Texas has been called on the carpet again, this time for gerrymandering.

English-Spanish Signs Front Election Center In Texas
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Gerrymandering is a process of drawing voting district lines so it favors one side or another. They can do this by looking up zip codes to see which ones favor their side and then map things out accordingly. There are other ways to do it too, but none of that matters. What matters is that it's patently unfair and not how you think voting works.

I don't even know you, but I know you believe in one vote, one person, then the majority rules. You believe that when, for instance, your neighborhood votes, you are voting as a neighborhood and that you're all deciding together what's best for you. Nope. That's not how it works.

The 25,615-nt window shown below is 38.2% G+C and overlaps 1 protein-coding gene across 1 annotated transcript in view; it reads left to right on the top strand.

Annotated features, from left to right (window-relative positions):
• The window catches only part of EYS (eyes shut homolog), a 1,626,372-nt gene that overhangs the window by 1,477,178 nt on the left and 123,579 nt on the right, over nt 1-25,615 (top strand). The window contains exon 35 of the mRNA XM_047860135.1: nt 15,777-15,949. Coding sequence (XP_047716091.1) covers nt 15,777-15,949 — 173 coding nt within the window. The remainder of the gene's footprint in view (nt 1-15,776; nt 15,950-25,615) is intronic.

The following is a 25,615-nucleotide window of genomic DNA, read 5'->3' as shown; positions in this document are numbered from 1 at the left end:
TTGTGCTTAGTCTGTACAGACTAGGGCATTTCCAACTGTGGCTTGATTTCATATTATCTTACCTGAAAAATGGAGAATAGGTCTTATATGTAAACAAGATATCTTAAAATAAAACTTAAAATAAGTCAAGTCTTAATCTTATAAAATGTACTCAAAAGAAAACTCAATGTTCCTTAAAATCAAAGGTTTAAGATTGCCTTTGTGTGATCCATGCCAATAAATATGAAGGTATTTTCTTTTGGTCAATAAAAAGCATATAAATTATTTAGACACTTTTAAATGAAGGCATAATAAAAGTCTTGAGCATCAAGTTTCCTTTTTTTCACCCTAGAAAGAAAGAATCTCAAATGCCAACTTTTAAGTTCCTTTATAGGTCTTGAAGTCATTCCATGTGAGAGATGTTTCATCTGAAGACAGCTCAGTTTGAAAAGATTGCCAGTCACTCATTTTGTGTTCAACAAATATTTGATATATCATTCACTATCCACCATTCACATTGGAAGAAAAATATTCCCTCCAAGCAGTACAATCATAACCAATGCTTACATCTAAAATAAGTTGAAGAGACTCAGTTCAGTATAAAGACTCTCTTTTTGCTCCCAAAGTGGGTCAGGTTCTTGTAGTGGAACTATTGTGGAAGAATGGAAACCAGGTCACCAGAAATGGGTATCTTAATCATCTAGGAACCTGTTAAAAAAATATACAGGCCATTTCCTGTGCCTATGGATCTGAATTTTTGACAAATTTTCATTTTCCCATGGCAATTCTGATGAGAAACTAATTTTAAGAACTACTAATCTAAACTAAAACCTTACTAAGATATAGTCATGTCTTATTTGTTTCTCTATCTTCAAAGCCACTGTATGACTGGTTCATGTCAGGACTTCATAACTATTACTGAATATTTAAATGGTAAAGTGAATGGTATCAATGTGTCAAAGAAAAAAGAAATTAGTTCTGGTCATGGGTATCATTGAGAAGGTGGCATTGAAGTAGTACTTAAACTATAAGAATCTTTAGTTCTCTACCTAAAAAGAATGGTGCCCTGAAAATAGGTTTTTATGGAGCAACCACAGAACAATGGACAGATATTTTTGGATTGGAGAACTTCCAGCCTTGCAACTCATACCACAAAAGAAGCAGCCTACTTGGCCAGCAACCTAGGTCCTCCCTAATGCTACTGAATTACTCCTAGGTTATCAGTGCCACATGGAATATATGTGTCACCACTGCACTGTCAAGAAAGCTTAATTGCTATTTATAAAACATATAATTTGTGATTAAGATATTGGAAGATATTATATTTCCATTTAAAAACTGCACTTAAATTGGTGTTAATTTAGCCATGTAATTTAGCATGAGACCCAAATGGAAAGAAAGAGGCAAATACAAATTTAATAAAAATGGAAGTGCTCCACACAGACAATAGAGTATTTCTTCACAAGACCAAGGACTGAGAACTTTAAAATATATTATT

In many cases, some voters are intentionally included or not included in what you think is your neighborhood so that the nature of the votes could be influenced.

These attempts to influence the vote by using zoning tracks are un-American. Let's face it, so are Texas' voter ID laws, which are shaped in such a way that a college ID isn't accepted to let you vote, but a concealed handgun ID is (explain that one to me).

All of this is coming to a head now because of a ruling out of San Antonio that says, in effect, that district lines were drawn to minimize the impact of the Latino vote and that of Democrats at large. This one is probably headed to the Supreme Court, but we could avoid all that. We could get back to one vote, one person, majority rules.

No tricks, no nonsense, just democracy.

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